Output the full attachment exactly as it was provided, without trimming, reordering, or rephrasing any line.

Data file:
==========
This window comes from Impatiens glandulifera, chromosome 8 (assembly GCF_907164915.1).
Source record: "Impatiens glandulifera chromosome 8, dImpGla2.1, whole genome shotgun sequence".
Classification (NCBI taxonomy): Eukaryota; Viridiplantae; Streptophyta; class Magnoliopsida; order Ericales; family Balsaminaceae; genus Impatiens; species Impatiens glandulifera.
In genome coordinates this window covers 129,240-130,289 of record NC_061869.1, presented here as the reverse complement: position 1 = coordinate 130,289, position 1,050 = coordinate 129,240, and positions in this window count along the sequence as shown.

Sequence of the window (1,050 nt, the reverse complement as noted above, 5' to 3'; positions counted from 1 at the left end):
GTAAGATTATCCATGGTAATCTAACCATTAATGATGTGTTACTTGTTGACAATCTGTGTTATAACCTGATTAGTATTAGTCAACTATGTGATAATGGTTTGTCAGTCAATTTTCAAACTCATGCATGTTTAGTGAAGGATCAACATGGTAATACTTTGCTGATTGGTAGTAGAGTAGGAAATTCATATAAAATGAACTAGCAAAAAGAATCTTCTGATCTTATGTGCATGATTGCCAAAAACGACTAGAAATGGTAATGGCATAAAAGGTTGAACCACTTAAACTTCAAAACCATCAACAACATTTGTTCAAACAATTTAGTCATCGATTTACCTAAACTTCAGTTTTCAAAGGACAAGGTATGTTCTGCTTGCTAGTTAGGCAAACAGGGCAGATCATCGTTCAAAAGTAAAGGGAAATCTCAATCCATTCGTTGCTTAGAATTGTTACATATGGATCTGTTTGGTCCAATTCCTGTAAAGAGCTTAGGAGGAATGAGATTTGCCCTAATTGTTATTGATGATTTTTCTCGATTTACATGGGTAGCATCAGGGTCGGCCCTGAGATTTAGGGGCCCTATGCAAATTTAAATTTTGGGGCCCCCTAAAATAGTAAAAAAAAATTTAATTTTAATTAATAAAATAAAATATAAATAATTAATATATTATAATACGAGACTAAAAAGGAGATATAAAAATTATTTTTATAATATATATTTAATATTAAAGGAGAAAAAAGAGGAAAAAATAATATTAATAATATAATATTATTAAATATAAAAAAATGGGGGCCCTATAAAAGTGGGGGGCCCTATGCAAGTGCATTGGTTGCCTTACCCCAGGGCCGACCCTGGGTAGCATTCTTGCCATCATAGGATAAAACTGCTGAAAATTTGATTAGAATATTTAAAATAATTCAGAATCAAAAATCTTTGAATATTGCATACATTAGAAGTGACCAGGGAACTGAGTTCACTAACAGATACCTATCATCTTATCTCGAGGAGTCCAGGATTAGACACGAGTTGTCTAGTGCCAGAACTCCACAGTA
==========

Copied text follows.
This window comes from Impatiens glandulifera, chromosome 8 (assembly GCF_907164915.1).
Source record: "Impatiens glandulifera chromosome 8, dImpGla2.1, whole genome shotgun sequence".
Classification (NCBI taxonomy): Eukaryota; Viridiplantae; Streptophyta; class Magnoliopsida; order Ericales; family Balsaminaceae; genus Impatiens; species Impatiens glandulifera.
In genome coordinates this window covers 129,240-130,289 of record NC_061869.1, presented here as the reverse complement: position 1 = coordinate 130,289, position 1,050 = coordinate 129,240, and positions in this window count along the sequence as shown.

Sequence of the window (1,050 nt, the reverse complement as noted above, 5' to 3'; positions counted from 1 at the left end):
GTAAGATTATCCATGGTAATCTAACCATTAATGATGTGTTACTTGTTGACAATCTGTGTTATAACCTGATTAGTATTAGTCAACTATGTGATAATGGTTTGTCAGTCAATTTTCAAACTCATGCATGTTTAGTGAAGGATCAACATGGTAATACTTTGCTGATTGGTAGTAGAGTAGGAAATTCATATAAAATGAACTAGCAAAAAGAATCTTCTGATCTTATGTGCATGATTGCCAAAAACGACTAGAAATGGTAATGGCATAAAAGGTTGAACCACTTAAACTTCAAAACCATCAACAACATTTGTTCAAACAATTTAGTCATCGATTTACCTAAACTTCAGTTTTCAAAGGACAAGGTATGTTCTGCTTGCTAGTTAGGCAAACAGGGCAGATCATCGTTCAAAAGTAAAGGGAAATCTCAATCCATTCGTTGCTTAGAATTGTTACATATGGATCTGTTTGGTCCAATTCCTGTAAAGAGCTTAGGAGGAATGAGATTTGCCCTAATTGTTATTGATGATTTTTCTCGATTTACATGGGTAGCATCAGGGTCGGCCCTGAGATTTAGGGGCCCTATGCAAATTTAAATTTTGGGGCCCCCTAAAATAGTAAAAAAAAATTTAATTTTAATTAATAAAATAAAATATAAATAATTAATATATTATAATACGAGACTAAAAAGGAGATATAAAAATTATTTTTATAATATATATTTAATATTAAAGGAGAAAAAAGAGGAAAAAATAATATTAATAATATAATATTATTAAATATAAAAAAATGGGGGCCCTATAAAAGTGGGGGGCCCTATGCAAGTGCATTGGTTGCCTTACCCCAGGGCCGACCCTGGGTAGCATTCTTGCCATCATAGGATAAAACTGCTGAAAATTTGATTAGAATATTTAAAATAATTCAGAATCAAAAATCTTTGAATATTGCATACATTAGAAGTGACCAGGGAACTGAGTTCACTAACAGATACCTATCATCTTATCTCGAGGAGTCCAGGATTAGACACGAGTTGTCTAGTGCCAGAACTCCACAGTA